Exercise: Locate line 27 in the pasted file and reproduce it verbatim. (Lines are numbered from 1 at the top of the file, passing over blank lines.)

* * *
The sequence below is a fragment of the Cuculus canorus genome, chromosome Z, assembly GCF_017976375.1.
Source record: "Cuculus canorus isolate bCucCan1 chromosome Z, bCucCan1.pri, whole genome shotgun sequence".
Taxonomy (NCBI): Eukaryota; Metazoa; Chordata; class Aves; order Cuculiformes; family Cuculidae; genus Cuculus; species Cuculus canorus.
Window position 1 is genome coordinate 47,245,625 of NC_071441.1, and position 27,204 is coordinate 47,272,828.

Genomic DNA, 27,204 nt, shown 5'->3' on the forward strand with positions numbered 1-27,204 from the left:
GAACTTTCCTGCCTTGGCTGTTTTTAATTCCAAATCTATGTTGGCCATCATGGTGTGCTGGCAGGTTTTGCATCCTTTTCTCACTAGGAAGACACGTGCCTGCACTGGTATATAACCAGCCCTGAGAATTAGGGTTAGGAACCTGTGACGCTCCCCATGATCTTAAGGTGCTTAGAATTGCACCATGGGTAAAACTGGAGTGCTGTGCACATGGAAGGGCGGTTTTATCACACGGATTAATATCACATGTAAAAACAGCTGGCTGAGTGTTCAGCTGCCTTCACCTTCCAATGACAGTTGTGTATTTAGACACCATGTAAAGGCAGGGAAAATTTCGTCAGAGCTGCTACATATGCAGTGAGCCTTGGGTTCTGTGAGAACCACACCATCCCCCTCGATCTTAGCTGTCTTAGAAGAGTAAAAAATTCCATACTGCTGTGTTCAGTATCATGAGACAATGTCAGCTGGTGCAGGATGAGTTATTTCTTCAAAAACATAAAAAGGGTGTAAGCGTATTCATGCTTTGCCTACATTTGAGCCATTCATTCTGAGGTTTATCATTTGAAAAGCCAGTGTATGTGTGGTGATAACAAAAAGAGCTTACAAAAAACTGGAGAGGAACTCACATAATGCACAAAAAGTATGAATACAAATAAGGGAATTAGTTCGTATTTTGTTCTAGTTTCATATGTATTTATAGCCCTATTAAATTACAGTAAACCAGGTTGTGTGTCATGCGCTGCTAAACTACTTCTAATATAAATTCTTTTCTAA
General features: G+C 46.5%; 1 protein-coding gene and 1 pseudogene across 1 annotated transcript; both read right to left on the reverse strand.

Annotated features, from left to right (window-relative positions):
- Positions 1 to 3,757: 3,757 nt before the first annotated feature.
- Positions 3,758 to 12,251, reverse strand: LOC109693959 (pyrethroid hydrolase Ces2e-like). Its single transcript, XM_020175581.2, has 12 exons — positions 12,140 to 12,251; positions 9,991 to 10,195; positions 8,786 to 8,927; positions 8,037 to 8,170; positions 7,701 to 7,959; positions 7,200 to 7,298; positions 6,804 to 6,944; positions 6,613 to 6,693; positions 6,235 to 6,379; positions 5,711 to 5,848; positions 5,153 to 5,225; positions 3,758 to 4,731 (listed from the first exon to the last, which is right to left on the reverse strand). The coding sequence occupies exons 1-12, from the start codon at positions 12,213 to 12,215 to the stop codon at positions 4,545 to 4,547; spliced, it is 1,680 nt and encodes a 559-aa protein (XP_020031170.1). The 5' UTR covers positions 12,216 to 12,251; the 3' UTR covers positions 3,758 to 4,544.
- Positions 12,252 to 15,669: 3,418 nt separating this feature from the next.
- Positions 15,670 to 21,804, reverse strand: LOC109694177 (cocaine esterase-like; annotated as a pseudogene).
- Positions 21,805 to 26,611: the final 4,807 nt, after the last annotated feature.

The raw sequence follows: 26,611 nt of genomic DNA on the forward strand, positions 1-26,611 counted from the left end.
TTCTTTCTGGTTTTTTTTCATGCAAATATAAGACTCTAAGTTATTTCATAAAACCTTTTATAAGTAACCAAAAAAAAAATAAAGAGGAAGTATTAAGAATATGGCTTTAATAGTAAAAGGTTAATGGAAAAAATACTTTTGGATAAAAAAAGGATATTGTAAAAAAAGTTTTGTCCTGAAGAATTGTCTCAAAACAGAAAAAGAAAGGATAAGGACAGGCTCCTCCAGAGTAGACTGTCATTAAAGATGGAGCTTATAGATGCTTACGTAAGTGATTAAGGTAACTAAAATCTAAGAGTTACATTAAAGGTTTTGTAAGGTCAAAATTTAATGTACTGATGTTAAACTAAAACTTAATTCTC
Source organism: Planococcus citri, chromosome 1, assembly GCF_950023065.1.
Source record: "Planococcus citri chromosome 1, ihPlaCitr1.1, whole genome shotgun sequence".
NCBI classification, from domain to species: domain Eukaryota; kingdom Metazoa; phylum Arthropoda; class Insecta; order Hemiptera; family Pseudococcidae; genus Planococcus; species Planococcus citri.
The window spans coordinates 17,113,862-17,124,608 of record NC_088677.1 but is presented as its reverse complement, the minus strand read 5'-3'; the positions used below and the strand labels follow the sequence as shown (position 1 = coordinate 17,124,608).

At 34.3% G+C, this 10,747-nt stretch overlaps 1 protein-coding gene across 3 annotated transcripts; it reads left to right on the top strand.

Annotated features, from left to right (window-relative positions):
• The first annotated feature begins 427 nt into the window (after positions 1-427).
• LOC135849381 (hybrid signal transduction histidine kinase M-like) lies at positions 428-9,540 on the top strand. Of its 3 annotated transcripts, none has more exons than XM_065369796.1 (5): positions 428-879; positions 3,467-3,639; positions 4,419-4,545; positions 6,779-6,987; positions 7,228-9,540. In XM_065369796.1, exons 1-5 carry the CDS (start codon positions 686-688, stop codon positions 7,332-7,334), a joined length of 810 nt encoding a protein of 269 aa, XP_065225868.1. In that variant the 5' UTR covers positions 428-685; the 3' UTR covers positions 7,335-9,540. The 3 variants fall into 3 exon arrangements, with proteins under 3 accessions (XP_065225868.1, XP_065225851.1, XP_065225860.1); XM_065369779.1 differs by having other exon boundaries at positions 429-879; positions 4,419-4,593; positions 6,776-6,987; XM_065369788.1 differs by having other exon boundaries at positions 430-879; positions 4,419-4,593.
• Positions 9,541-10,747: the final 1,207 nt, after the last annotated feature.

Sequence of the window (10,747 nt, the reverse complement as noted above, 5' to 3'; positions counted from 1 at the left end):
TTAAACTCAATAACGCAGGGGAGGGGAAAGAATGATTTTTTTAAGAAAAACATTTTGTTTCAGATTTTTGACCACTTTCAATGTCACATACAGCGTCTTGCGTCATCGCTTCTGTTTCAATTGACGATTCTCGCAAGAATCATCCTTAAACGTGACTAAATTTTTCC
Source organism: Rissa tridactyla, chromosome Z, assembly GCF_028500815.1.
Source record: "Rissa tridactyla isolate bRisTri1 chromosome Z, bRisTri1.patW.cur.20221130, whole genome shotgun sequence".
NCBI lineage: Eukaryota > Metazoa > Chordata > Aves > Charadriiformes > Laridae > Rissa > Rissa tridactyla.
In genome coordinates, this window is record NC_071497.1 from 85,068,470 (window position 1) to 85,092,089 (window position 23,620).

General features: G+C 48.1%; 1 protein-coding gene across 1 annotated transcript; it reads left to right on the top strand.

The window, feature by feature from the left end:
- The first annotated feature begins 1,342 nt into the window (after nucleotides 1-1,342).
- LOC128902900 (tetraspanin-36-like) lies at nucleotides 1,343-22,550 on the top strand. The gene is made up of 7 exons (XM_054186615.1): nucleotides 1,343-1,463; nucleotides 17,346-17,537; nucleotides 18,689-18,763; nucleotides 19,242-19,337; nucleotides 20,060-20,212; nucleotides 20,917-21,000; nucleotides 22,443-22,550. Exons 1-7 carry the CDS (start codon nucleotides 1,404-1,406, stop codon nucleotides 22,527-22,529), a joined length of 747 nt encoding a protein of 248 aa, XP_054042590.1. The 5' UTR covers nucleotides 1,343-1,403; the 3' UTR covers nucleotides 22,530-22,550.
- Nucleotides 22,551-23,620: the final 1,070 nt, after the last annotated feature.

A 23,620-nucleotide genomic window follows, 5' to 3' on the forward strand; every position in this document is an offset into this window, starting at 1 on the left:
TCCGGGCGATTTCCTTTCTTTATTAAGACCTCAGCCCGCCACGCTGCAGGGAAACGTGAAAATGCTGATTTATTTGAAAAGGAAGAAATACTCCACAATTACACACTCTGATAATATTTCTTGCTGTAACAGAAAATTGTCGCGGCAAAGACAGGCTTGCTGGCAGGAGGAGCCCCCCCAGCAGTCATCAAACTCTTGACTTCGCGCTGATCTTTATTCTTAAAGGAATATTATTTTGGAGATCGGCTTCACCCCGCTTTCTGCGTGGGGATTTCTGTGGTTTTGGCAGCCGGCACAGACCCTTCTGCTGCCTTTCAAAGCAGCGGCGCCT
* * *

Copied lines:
Source organism: Rissa tridactyla, chromosome Z, assembly GCF_028500815.1.